7

As far as Calvin was concerned, his views on the canonicity of Hebrews can be found in his introductory comments to his commentary on Hebrews (here at pp. 16–17). He includes it "without hesitation" as part of the New Testament Canon. The factors in reaching that conclusion were: Its acceptance by the early church. This is why he feels the need to point out ...


6

I think it is as easy as you suspect. Hebrews does focus on the superiority of the New Covenant a little more from the ceremonial perspective than does some of the other Epistles, as this had more meaning to a Jewish audience. However this superiority of the blood of Christ, versus blood of bulls only has meaning as it satisfies the moral demands of the ...


6

Perhaps, some may agree with this (theophany). However, another way of looking at this passage in Hebrews is that the author is discussing an order or priestly appointment (precedent) without lineal descent. Just as Melchizedek had no known lineage (some Jewish commentators have written about traditions that Shem, Noah's son is Melchizedek, though this is ...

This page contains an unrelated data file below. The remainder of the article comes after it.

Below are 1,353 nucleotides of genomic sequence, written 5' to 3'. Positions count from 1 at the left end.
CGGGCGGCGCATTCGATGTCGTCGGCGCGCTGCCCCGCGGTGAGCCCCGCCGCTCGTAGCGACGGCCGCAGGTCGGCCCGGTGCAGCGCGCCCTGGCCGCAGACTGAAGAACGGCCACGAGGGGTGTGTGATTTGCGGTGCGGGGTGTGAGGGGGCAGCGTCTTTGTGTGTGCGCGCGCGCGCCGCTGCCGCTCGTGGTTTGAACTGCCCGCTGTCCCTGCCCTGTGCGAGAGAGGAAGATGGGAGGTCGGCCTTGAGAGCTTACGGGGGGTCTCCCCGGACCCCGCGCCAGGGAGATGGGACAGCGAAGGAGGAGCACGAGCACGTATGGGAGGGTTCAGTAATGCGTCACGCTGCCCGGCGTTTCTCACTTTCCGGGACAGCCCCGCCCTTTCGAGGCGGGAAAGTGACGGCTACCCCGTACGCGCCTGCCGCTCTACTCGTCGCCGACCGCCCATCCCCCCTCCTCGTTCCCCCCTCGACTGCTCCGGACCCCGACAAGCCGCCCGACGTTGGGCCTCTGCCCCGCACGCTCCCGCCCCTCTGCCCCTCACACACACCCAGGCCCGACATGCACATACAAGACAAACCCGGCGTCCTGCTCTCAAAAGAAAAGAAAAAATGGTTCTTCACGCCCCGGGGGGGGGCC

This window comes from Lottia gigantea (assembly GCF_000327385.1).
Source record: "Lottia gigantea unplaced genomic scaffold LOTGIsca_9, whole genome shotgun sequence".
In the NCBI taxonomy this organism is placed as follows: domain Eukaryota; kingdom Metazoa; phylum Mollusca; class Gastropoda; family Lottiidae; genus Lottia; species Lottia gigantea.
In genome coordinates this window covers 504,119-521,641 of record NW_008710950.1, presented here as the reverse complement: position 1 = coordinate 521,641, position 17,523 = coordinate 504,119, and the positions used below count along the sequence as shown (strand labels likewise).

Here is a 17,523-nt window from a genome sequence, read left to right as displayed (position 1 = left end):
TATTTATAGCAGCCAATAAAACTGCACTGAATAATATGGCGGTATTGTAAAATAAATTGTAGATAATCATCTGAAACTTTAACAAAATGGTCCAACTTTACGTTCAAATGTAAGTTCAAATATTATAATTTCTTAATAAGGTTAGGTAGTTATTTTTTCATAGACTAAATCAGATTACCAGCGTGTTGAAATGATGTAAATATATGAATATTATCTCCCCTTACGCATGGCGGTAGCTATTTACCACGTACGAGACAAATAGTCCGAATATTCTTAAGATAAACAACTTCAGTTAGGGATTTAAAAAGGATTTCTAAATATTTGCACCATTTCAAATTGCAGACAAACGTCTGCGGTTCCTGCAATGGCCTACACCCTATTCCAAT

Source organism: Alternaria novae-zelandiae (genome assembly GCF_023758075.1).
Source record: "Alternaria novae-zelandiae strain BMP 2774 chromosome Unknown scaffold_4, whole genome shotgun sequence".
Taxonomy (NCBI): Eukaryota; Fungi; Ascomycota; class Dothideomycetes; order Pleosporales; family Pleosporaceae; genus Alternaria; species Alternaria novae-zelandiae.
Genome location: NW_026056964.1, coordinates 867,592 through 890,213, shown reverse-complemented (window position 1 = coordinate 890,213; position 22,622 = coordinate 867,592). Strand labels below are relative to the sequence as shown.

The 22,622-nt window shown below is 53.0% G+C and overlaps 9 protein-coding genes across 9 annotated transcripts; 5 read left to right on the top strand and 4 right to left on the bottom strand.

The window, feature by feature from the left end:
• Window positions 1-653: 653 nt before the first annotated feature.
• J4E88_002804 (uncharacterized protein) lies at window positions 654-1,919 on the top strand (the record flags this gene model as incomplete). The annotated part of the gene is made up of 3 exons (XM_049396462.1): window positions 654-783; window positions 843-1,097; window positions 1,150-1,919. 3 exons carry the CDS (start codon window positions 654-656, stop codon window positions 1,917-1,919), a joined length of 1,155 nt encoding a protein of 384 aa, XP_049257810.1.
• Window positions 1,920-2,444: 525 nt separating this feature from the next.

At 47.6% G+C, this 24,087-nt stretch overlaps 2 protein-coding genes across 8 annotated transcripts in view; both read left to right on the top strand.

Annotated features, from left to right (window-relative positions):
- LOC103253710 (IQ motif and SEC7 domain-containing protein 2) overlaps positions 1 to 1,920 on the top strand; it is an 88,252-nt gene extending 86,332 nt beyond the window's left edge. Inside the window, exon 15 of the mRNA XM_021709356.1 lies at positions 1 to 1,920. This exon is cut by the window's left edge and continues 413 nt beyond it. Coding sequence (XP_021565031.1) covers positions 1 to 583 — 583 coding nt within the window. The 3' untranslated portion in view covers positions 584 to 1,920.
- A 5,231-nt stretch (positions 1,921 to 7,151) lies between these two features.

6

Paul Kretzmann, the son of a Lutheran pastor, wrote his Popular Commentary of the Bible, which "has been a favorite among confessional Lutherans since publication of the first volume in 1921." In his comments on Hebrews 6, he called attention to the characteristics of the one who is spoken of in the passage: they were once enlightened, tasted of ...


6

The simplest way to reconcile these passages is to dispute the KJV's translation of βραχύ as "a little." This is, in fact, what most other translations have done, including those that have no interest in internal harmonization. The NET renders Heb 2:7 as follows: Hebrews 2:6–8a (NET) 6 Instead someone testified somewhere: "What is man that ...


5

The sin referred to is not sin in general, but going back to animal sacrifices, after the ultimate sacrifice of Christ on the cross. See earlier in the chapter, as to what the Jewish priests were continuing to do. If Christ’s sacrifice were not sufficient, then “there is no sacrifice left for sin. “ If one has received Christ, he has, in effect, made his ...